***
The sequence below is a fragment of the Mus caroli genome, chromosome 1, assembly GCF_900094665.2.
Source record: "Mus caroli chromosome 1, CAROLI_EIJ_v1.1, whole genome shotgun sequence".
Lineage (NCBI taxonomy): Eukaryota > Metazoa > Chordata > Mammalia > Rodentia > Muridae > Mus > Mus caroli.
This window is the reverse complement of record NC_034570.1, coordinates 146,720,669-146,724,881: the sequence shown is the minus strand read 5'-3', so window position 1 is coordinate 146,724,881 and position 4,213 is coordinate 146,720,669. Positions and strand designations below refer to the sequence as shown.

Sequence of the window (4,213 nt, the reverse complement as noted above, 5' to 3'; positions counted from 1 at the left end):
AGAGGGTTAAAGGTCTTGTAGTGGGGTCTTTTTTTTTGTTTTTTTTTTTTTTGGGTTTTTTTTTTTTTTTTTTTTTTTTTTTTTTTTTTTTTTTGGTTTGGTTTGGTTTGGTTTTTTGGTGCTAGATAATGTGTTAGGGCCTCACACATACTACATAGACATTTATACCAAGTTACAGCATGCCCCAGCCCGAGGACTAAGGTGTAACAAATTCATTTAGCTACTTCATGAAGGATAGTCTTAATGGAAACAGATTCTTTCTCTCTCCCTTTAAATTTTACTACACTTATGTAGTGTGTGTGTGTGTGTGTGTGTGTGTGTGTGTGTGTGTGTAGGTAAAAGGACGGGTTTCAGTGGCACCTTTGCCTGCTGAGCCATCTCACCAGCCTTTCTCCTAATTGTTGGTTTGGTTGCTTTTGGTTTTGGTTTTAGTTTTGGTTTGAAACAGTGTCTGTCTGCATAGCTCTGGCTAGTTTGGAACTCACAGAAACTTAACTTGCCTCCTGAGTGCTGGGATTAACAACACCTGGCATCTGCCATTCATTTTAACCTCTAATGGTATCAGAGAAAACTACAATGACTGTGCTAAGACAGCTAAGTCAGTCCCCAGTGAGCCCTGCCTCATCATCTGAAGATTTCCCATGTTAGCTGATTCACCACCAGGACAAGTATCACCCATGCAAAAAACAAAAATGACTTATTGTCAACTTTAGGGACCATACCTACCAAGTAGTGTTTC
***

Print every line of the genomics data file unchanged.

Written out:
The sequence below is a fragment of the Mus caroli genome, chromosome 1, assembly GCF_900094665.2.
Source record: "Mus caroli chromosome 1, CAROLI_EIJ_v1.1, whole genome shotgun sequence".
Lineage (NCBI taxonomy): Eukaryota > Metazoa > Chordata > Mammalia > Rodentia > Muridae > Mus > Mus caroli.
This window is the reverse complement of record NC_034570.1, coordinates 146,720,669-146,724,881: the sequence shown is the minus strand read 5'-3', so window position 1 is coordinate 146,724,881 and position 4,213 is coordinate 146,720,669. Positions and strand designations below refer to the sequence as shown.

Sequence of the window (4,213 nt, the reverse complement as noted above, 5' to 3'; positions counted from 1 at the left end):
AGAGGGTTAAAGGTCTTGTAGTGGGGTCTTTTTTTTTGTTTTTTTTTTTTTTGGGTTTTTTTTTTTTTTTTTTTTTTTTTTTTTTTTTTTTTTTGGTTTGGTTTGGTTTGGTTTTTTGGTGCTAGATAATGTGTTAGGGCCTCACACATACTACATAGACATTTATACCAAGTTACAGCATGCCCCAGCCCGAGGACTAAGGTGTAACAAATTCATTTAGCTACTTCATGAAGGATAGTCTTAATGGAAACAGATTCTTTCTCTCTCCCTTTAAATTTTACTACACTTATGTAGTGTGTGTGTGTGTGTGTGTGTGTGTGTGTGTGTGTGTGTAGGTAAAAGGACGGGTTTCAGTGGCACCTTTGCCTGCTGAGCCATCTCACCAGCCTTTCTCCTAATTGTTGGTTTGGTTGCTTTTGGTTTTGGTTTTAGTTTTGGTTTGAAACAGTGTCTGTCTGCATAGCTCTGGCTAGTTTGGAACTCACAGAAACTTAACTTGCCTCCTGAGTGCTGGGATTAACAACACCTGGCATCTGCCATTCATTTTAACCTCTAATGGTATCAGAGAAAACTACAATGACTGTGCTAAGACAGCTAAGTCAGTCCCCAGTGAGCCCTGCCTCATCATCTGAAGATTTCCCATGTTAGCTGATTCACCACCAGGACAAGTATCACCCATGCAAAAAACAAAAATGACTTATTGTCAACTTTAGGGACCATACCTACCAAGTAGTGTTTC